Don’t you think nuts are your best friends for life? So yummy, crunchy and equally good for you inside and out. These are the perfect snack that you can eat without guilt. Coming with heaps of fibre, essential fats, and protein, they kill hunger and along the way also make your skin smooth and supple. All nuts have something special up their sleeves and can help you get glowing, smooth skin. Cashew nuts are cool, in that they not only make your skin smooth and glow but can also help you keep it free of wrinkles.
Did you know cashew nut is actually a misnomer? It’s not a not at a nut all. In fact, it’s the seed of the tropical evergreen cashew tree.
The cashew tree (Anacardium occidentale) is thought to be in tropical South America when Portuguese conquistadores discovered it in the 1500. There are also mentions in South East Asian and Indian history that have records of the tree and seeds. Nowadays, cashew is cultivated everywhere in the world.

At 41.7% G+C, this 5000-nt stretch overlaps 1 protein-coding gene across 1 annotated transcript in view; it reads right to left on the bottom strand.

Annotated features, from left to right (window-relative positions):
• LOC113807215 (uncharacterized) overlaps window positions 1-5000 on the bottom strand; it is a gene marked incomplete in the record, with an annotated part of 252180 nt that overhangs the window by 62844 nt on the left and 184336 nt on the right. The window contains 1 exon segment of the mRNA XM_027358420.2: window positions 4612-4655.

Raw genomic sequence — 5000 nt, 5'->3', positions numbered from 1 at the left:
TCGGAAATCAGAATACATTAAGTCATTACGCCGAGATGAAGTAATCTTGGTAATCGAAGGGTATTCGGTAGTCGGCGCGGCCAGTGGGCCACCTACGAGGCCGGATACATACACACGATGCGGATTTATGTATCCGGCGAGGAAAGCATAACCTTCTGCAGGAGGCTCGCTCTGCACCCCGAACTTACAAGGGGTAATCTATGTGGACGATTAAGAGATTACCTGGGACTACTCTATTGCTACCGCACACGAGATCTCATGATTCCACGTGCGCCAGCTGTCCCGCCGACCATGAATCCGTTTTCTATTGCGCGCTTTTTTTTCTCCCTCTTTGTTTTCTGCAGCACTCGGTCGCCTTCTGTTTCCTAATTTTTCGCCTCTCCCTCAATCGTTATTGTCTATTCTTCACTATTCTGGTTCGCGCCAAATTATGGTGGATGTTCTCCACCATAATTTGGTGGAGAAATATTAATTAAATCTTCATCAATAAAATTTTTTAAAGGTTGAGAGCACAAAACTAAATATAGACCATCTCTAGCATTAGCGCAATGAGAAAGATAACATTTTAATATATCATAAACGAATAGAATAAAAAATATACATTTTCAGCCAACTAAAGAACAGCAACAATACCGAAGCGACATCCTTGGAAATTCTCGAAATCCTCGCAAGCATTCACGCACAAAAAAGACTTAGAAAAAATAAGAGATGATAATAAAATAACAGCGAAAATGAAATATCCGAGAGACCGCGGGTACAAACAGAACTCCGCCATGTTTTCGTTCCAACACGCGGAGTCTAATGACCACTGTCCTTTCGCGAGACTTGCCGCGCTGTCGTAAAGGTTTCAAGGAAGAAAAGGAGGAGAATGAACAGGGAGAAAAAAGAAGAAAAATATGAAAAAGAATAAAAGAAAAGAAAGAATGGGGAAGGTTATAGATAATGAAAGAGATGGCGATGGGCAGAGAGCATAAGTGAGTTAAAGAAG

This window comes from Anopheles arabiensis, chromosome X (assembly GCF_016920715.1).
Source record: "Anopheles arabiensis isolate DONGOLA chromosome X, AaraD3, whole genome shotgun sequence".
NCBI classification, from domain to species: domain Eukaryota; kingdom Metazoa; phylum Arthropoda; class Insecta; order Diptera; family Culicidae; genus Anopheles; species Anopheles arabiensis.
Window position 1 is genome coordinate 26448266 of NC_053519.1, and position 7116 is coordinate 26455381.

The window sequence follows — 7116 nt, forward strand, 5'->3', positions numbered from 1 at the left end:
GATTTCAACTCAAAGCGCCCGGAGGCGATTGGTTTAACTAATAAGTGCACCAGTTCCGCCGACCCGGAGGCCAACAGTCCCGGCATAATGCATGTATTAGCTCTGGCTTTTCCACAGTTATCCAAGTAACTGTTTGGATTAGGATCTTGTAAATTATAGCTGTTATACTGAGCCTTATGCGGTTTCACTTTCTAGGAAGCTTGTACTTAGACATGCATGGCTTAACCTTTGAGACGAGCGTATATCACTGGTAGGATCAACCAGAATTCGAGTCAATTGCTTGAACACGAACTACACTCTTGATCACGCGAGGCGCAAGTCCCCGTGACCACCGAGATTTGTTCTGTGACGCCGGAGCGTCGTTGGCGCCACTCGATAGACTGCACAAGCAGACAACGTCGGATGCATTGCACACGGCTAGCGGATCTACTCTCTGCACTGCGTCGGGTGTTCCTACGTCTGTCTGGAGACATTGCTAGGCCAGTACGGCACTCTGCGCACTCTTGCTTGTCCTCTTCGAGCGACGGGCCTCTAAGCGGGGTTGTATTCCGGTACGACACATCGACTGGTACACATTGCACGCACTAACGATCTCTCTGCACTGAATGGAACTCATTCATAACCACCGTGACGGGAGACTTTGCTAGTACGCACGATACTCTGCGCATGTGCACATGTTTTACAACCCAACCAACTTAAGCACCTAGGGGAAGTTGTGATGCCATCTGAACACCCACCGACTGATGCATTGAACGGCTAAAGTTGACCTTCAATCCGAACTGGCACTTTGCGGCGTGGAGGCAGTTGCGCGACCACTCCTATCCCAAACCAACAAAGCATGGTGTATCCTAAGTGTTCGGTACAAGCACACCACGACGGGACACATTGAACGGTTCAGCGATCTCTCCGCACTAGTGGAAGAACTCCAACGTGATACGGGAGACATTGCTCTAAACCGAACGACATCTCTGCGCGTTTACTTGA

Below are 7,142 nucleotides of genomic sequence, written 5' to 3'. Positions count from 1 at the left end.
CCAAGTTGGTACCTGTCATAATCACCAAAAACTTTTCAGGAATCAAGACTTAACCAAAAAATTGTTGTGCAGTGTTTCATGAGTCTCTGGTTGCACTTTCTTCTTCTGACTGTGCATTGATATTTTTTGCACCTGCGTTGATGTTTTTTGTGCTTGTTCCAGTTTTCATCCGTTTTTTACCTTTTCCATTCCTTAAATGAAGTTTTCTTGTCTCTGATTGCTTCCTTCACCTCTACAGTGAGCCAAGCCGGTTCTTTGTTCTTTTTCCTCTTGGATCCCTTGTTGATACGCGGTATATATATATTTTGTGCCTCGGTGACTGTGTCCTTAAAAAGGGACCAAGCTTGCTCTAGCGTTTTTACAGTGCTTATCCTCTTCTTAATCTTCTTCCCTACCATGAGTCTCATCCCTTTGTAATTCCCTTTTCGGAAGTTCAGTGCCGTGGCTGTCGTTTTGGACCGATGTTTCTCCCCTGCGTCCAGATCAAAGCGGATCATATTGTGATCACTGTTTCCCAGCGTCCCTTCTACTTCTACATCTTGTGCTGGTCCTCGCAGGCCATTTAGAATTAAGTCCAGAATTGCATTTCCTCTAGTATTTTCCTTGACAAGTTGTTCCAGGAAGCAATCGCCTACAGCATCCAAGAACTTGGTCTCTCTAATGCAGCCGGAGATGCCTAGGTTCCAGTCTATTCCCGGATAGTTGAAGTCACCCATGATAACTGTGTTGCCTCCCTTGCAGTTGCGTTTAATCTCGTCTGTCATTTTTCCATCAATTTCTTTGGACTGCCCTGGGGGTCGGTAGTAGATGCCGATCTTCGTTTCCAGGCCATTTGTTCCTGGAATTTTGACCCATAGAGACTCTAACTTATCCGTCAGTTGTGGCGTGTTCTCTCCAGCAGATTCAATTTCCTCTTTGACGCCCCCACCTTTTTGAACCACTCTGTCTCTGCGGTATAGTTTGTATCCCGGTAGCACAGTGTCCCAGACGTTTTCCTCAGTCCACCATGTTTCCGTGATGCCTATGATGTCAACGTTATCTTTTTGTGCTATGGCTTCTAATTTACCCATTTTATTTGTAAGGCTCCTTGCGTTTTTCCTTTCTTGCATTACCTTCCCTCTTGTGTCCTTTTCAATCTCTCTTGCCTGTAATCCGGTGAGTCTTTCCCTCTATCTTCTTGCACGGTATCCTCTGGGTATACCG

The name cashew comes from the Portuguese name caju for the fruit of the cashew tree.
The cashew tree can grow up to 14m tall producing the cashew apple shaped like a small bell pepper. Interestingly, the cashew apple is a false fruit, also called accessory fruit. The true fruit grows in the form of a kidney at its bottom and is about 3 times smaller than the accessory fruit. This kidney shape appendix houses the seed which is what we call the cashew nut.
The cashew nut in its unprocessed, natural form is quite poisonous. When the shell is cracked a reddish-brown resin oozes out. This liquid is quite irritating, kind of like poison ivy, it can cause skin burns and sores. But the burning liquid can be neutralised by heat so that the edible parts can be extracted. This is why there are only shelled cashew nuts available.
It’s not only the cashew seeds that can be used or eaten, although they can’t be consumed until they’ve been roasted. The wood was used to as construction material to build boats.